U.S. Secretary of State John Kerry urged Israel on Wednesday to limit settlement building, an issue that is weighing on Israeli-Palestinian peace talks.
Friction over the talks has risen this past week on the back of Israeli plans, announced in tandem with its release of 26 Palestinian prisoners, for some 5,000 new homes for settlers in the West Bank and East Jerusalem.
"Let me emphasize at this point the position of the United States of America on the settlements is that we consider them... to be illegitimate," Kerry said after discussions with Palestinian President Mahmoud Abbas.
Speaking to reporters in the West Bank town of Bethlehem, Kerry said it would be better if settlement building was "limited as much as possible in an effort to help create a climate for these talks to be able to proceed effectively."
Kerry, faced with grim Israeli and Palestinian assessments of progress in peace talks, said that Washington was not giving up on a deal.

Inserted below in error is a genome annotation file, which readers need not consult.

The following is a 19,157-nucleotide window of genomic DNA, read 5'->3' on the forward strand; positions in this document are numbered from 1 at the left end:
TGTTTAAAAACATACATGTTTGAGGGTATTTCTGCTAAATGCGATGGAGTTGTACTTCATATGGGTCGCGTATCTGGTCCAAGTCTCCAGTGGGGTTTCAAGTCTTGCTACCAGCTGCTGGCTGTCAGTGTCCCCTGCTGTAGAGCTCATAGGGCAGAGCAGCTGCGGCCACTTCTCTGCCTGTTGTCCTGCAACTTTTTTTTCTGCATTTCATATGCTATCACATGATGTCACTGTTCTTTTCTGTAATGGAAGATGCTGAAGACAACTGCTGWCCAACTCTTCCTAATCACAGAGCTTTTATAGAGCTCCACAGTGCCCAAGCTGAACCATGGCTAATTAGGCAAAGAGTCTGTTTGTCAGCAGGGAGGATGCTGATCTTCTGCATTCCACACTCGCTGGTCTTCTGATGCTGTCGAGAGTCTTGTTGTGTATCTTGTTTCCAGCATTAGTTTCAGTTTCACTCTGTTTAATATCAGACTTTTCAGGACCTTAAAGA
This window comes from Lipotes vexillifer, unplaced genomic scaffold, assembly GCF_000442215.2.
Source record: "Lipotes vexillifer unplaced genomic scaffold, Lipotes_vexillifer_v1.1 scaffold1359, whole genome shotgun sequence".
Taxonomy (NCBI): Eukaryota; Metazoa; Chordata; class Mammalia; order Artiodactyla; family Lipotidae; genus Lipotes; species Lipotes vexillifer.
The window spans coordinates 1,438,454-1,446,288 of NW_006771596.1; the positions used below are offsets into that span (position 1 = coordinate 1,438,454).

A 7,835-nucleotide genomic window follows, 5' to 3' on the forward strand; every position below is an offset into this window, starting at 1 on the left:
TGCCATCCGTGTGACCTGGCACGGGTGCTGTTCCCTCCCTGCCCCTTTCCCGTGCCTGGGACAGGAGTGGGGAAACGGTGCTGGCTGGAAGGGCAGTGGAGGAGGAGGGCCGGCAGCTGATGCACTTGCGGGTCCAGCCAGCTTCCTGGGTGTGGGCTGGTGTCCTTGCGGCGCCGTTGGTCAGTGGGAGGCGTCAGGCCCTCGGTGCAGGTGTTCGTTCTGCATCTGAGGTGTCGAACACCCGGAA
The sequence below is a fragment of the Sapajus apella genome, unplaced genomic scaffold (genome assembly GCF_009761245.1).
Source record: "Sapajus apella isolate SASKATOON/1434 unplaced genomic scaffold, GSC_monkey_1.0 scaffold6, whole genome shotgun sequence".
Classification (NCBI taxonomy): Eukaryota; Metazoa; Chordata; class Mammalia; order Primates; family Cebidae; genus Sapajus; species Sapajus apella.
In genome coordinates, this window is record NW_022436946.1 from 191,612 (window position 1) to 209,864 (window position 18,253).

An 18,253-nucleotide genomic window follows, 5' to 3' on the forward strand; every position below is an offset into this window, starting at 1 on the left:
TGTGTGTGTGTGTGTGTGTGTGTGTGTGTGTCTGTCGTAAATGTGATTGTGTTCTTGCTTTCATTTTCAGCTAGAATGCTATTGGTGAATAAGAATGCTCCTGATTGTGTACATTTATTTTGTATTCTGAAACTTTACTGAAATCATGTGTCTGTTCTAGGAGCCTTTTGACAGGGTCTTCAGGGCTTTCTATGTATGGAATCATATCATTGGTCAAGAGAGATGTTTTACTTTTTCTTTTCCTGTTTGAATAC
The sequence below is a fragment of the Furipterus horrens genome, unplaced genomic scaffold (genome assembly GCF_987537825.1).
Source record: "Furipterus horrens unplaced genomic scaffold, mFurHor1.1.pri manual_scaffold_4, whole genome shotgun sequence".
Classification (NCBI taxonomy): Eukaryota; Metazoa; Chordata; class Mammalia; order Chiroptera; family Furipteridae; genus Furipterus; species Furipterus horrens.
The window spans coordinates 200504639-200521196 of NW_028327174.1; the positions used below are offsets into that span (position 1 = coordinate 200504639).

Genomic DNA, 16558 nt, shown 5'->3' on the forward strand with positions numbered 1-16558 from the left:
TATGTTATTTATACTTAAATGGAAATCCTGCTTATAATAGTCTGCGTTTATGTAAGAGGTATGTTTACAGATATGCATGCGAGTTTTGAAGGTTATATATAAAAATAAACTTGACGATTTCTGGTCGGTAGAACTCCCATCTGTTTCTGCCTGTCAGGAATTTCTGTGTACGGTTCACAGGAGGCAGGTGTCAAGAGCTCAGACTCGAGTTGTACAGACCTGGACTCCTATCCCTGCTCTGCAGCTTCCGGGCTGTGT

"As in any negotiation there will be moments of up and moments of down, and it goes back and forth," Kerry said.
"But I can tell you that President Obama and I are determined, and neither of us will stop in our efforts to pursue the possibility [of peace]," he said.
Earlier at a meeting with Kerry in nearby Jerusalem, Prime Minister Benjamin Netanyahu said the negotiations on a two-state solution to the Israeli-Palestinian conflict had failed to make any real progress.
The bleak picture painted by the right-wing leader was similar to the one sketched by senior Palestinians, who have said the Israeli plan for 5,000 more settler homes in the West Bank was a major obstacle to the success of the negotiations.
But in Bethlehem, Kerry said the United States, Israel's closest ally, was convinced "that despite the difficulties, both leaders, President Abbas and Prime Minister Netanyahu, are also determined to work towards this goal".
Kerry, whose shuttle diplomacy helped to revive the land-for-peace talks last July after a three-year break, has set a nine-month target window for an agreement, despite widespread skepticism among Israelis and Palestinians.
Few details have emerged from the negotiations, held at unannounced times and at secret locations in line with pledges to keep a lid on leaks.
But Palestinian officials have been airing their frustration over a lack of movement on core issues such as the borders of a Palestinian state, security arrangements, the future of Israeli settlements and the fate of Palestinian refugees.
Abbas, in a speech broadcast on Monday, said that after all the rounds of negotiations "there is nothing on the ground."
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